Narrative fiction divides a story into three acts: the Setup, the Confrontation and the Resolution. Tell me more
|1||Setup (Act 1)||The first act is usually used for exposition, to establish the main characters, their relationships and the world they live in. Later in the first act, a dynamic, on-screen incident occurs, known as the inciting incident, or catalyst. During the first act, the character arc is established or re-established for at least one character, the main character (the protagonist), within the exposition (noument) of the environment including relationships to other characters. Tell me more|
|2||Inciting Incident (Middle of Act 1)||The inciting incident confronts the main character (the protagonist), and whose attempts to deal with this incident lead to a second and more dramatic situation, known as the first plot point.|
|3||First Turning Point (End of Act 1)||The first plot point (a) signals the end of the first act, (b) ensures life will never be the same again for the protagonist and (c) raises a dramatic question that will be answered in the climax of the film.|
|4||Dramatic Question||As the story moves along, the plot usually progresses in such a way as to pose a yes or no question, the major dramatic question. This question must be answered in the climax of the story. The answer is often yes; no; maybe; yes, but…; or no, and what’s more…|
|5||Confrontation (Act 2)||During the second act, also referred to as “rising action”, the character arc develops as the protagonist attempts to resolve the problem initiated by the first turning point, only to discover ever-worsening situations, which often lead to the learning of new skills, the discovery of capabilities, and (sometimes late in the second act if at all) the raising of self-awareness.|
|6||Midpoint (Middle of Act 2)||The midpoint is when the protagonist changes from reactive to proactive.|
|7||Second Plot Point (End of Act 2)||Plot point 2 happens when your protagonist discovers something that allows him to finish his mission, or he thinks all is lost. The second (and final) turning point occurs when the protagonist confronts another major obstacle, marshals all remaining assets, and pushes forward towards the goal in a do-or-die confrontation with the antagonist.|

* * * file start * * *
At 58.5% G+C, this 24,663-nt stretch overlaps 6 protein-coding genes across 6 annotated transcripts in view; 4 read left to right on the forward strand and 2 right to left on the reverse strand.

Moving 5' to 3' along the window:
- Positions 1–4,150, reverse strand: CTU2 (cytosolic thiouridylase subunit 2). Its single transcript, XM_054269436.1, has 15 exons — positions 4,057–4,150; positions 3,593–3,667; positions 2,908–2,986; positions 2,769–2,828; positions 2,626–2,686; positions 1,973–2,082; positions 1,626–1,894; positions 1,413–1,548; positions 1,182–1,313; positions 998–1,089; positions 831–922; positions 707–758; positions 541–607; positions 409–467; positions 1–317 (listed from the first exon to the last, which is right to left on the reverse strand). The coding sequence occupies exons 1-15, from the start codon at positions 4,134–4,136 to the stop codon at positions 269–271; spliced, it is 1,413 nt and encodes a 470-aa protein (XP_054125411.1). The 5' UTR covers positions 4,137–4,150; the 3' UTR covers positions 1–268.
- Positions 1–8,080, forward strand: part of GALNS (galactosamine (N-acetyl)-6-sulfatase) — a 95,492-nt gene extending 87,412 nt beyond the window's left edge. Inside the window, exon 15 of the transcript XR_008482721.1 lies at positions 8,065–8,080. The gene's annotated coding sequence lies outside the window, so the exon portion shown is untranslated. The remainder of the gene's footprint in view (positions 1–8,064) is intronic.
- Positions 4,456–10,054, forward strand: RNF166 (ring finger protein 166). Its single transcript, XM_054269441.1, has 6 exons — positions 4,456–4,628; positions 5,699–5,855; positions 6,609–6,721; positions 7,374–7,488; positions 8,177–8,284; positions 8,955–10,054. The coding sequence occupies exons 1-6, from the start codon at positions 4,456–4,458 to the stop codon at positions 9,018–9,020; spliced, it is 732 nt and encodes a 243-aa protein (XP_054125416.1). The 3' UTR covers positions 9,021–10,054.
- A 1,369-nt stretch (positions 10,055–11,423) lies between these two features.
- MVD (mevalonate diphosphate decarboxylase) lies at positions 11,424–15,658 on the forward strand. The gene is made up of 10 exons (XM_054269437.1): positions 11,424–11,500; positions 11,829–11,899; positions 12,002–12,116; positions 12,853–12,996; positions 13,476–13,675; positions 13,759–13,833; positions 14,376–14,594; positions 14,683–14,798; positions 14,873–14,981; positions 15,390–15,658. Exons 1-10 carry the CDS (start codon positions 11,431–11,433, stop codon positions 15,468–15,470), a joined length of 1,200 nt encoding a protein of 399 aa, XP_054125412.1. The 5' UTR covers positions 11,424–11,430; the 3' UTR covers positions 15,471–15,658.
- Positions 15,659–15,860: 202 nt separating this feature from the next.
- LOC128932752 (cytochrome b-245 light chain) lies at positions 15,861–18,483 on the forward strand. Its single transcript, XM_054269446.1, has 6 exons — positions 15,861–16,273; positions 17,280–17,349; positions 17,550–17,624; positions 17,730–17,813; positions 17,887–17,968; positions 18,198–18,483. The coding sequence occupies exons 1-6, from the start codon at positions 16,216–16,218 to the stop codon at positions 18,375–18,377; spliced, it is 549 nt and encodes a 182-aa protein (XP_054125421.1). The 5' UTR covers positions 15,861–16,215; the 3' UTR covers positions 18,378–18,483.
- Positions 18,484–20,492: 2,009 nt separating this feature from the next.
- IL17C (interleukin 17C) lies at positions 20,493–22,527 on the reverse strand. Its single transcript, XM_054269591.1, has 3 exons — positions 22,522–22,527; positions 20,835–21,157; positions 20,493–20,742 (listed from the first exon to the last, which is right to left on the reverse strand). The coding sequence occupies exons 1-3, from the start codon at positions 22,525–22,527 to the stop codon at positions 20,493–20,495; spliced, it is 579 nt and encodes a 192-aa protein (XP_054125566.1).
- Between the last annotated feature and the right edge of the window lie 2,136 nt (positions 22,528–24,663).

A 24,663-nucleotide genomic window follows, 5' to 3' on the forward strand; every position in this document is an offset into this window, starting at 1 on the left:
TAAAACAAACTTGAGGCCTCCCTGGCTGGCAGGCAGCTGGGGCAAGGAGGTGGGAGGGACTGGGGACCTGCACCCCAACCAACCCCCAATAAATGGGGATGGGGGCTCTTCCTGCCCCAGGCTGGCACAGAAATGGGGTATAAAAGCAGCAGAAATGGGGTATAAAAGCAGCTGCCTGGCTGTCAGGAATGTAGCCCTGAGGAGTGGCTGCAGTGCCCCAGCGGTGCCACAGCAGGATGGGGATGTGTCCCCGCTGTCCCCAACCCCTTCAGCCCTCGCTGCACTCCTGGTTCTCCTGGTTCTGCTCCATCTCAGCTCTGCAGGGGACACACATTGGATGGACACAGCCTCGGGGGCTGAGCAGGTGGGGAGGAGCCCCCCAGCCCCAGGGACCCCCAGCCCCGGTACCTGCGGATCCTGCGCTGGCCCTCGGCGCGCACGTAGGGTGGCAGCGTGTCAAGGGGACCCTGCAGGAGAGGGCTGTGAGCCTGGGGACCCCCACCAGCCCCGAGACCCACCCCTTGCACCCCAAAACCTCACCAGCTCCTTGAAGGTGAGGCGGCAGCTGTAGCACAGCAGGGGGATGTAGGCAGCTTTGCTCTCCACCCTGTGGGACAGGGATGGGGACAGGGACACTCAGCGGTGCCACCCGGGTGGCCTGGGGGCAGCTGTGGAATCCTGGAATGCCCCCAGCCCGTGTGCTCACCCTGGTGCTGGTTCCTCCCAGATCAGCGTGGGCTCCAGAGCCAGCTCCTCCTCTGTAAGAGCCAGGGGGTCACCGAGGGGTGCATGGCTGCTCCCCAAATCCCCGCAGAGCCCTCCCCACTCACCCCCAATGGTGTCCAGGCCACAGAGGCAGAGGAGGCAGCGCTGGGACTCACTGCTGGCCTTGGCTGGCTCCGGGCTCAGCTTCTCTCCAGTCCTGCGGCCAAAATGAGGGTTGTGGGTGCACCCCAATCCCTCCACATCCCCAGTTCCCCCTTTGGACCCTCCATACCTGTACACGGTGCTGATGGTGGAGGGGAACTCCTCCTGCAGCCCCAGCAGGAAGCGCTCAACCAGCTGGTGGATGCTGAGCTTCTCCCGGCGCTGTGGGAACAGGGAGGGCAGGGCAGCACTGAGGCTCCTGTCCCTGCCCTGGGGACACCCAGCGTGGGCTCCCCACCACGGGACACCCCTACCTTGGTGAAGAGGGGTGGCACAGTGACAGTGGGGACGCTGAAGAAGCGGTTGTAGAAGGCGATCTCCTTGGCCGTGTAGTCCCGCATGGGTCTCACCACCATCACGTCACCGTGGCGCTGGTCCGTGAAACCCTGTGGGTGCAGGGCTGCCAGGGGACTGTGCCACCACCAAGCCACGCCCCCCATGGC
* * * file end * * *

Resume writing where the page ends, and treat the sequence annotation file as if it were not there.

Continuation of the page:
|8||Resolution (Act 3)||The third act features the resolution of the story and its subplots. During the third act, including the climax, “falling action” and resolution (denouement), the narrative arc is completed although the character arc typically is not.|
|9||Climax (Middle of Act 3)||The climax is the scene or sequence in which the main tensions of the story are brought to their most intense point and the dramatic question answered, leaving the protagonist and other characters with a new sense of who they really are. During the climax, because the main tensions of the story are brought to their most intense point and the dramatic question is answered, a character arc reaches a place where the character gains a new sense of who they are becoming.|
|10||Character Arc||As the plot and its subplots resolve, the character arc’s emphasis shifts from the learning of any new skills or the discovery of dormant capabilities to the awakening of a higher level of self-awareness, which in turn changes who the character is becoming.|
The simplest building blocks of a story are found in the basic Three Act Structure (which can be used for both screenplay and novels). Act 1 is the beginning, Act 2 is the middle, and Act 3 is the ending. The components in the Three Act Structure are basically fundamental stages along the way of a story. Tell me more
- Act 1 consists of the first quarter of the novel (or screenplay)
- Act 2 consists of the next two quarters of the novel (or screenplay)
- Act 3 consists of the final quarter of the novel (or screenplay)
What happens in Act 1?
Act 1 is usually called the setup, and the basic components in the first act are:
- Exposition — This is the part of the story that introduces the characters, their relationships to each other, and places them within a time and place (fictional or real).
- Main character — This is the character whose goals and desires result in actions that drive the story.
- Inciting incident/inciting event — This is the part of the story that sets the plot in motion.
- Plot point #1 — This is the part of the story that pushes the plot in a new direction and leads the story into Act 2.